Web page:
Summary: The autism-linked Gabrb3 gene appears to shape the formation of normal and atypical neural connections in the brain.
Source: Cornell University
A gene linked to autism spectrum disorders plays a critical role in early brain development and may shape the formation of normal and atypical nerve connections in the brain, according to a new study from Weill Cornell Medicine researchers.
The study, published November 28 in neuron, used a combination of sophisticated genetic experiments in mice and analyzes of human brain imaging data to better understand why mutations in a gene called Gabrb3 are linked to a high risk of developing autism spectrum disorder ( ASD) and a related condition called Angelman Syndrome. Both conditions involve abnormal behaviors and unusual responses to sensory stimuli, which appear to stem, at least in part, from the formation of atypical connections between neurons in the brain.
“Neural connections in the brain and the developmental synchronization of neural networks are disrupted in people with autism spectrum disorders, and there are specific genes implicated in the pathogenesis of ASDs,” said co-first author Dr. Rachel Babij, former Weill Cornell/Rockefeller/Sloan Kettering Tri-Institutional MD-Ph.D. program in the lab of Natalia De Marco García, associate professor at the Feil Family Brain and Mind Research Institute at Weill Cornell Medicine.
The Gabrb3 gene encodes part of a critical receptor protein found in inhibitory connections in the brain, which compresses neural activity to maintain order in the nervous system, like police officers directing traffic. During development, Gabrb3 also appears to help determine how brain connections are formed.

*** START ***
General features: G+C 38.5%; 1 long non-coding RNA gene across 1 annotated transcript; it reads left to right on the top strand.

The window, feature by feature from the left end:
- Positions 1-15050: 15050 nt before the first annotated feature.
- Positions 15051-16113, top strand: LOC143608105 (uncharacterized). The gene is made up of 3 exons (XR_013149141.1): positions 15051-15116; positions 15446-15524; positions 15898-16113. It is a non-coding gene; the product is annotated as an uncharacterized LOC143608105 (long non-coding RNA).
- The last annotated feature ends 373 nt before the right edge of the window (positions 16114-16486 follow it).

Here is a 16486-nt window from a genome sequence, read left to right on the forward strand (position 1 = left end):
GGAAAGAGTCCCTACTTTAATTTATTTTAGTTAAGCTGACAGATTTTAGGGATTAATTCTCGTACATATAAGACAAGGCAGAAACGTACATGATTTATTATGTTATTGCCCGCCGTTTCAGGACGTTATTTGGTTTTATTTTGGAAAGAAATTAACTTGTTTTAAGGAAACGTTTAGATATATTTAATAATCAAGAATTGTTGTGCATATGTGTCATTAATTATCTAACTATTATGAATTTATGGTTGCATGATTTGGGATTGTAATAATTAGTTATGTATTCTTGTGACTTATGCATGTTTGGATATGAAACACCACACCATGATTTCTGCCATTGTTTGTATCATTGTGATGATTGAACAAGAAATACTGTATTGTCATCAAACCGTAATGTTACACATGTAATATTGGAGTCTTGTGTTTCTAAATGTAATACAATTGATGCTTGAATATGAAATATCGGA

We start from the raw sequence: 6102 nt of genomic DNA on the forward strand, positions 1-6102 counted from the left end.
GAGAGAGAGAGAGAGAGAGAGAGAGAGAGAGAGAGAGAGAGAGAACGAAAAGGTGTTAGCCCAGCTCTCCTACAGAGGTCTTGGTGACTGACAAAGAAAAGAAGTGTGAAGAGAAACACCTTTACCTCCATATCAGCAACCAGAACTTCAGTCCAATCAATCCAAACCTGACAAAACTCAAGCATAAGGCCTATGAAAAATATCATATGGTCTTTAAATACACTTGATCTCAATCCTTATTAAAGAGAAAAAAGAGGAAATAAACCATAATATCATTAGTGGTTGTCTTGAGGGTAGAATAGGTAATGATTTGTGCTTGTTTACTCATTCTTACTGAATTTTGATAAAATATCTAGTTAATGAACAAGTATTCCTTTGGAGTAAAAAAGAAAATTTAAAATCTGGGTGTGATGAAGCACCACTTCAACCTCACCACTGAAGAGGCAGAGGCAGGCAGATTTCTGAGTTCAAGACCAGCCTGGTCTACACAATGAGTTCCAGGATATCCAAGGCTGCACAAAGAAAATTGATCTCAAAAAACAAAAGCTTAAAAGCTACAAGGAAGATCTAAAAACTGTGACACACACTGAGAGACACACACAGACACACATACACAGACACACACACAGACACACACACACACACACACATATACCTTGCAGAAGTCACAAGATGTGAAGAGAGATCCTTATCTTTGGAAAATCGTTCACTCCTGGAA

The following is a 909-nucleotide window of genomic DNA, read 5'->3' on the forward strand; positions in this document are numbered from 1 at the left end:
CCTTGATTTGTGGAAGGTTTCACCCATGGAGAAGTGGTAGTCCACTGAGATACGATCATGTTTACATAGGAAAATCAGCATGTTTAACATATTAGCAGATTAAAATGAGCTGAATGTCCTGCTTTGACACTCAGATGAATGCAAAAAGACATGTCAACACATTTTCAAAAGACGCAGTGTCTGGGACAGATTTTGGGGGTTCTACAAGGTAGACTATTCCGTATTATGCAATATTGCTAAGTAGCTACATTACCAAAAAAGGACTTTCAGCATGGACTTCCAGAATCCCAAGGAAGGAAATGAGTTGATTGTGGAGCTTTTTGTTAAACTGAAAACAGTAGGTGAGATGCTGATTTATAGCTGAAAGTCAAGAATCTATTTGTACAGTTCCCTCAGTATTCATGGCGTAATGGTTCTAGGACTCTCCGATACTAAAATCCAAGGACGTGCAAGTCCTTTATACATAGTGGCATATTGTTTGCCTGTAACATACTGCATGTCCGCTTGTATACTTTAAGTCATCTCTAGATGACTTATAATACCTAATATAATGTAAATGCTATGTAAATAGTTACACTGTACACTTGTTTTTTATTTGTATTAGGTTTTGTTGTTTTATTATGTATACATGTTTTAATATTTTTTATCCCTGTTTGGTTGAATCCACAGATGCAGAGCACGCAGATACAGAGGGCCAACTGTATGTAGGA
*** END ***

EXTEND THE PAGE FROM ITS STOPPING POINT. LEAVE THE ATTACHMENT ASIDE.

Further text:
To understand how Gabrb3 works, Babij and his colleagues tracked cell signaling inside the brains of normal animals and those lacking the gene in early stages of development.
Preclinical experiments, which Babij performed alongside co-first author Camilo Ferrer, postdoctoral associate in the De Marco García lab, and others, revealed that mice lacking Gabrb3 fail to form the normal network of connections between neurons in a specific region of the brain involved in sensory processing.
“It’s not a pervasive problem in which each neuron fails to contact, or contacts inappropriately, its targets; but it’s actually a subset of cells that are more sensitive to this,” said De Marco García, who is the paper’s lead author.
In collaboration with the laboratory of Dr. Theodore Schwartz at Weill Cornell, the authors showed that the net result of Gabrb3 deletion is an increase in functional connections between the two brain hemispheres in genetically modified mice, compared to those with a functional Gabrb3 gene. Genetically modified mice are also hypersensitive to touch.
“Basically what we see is that these neurons are more sensitive to sensory stimuli after this gene is deleted,” said De Marco García.
The team then collaborated with Dr. Conor Liston’s lab at Weill Cornell to examine the role of the gene using neuroimaging data from human subjects. The researchers found a correlation between the spatial distribution of the human GABRB3 gene and atypical nerve connectivity in people with ASD.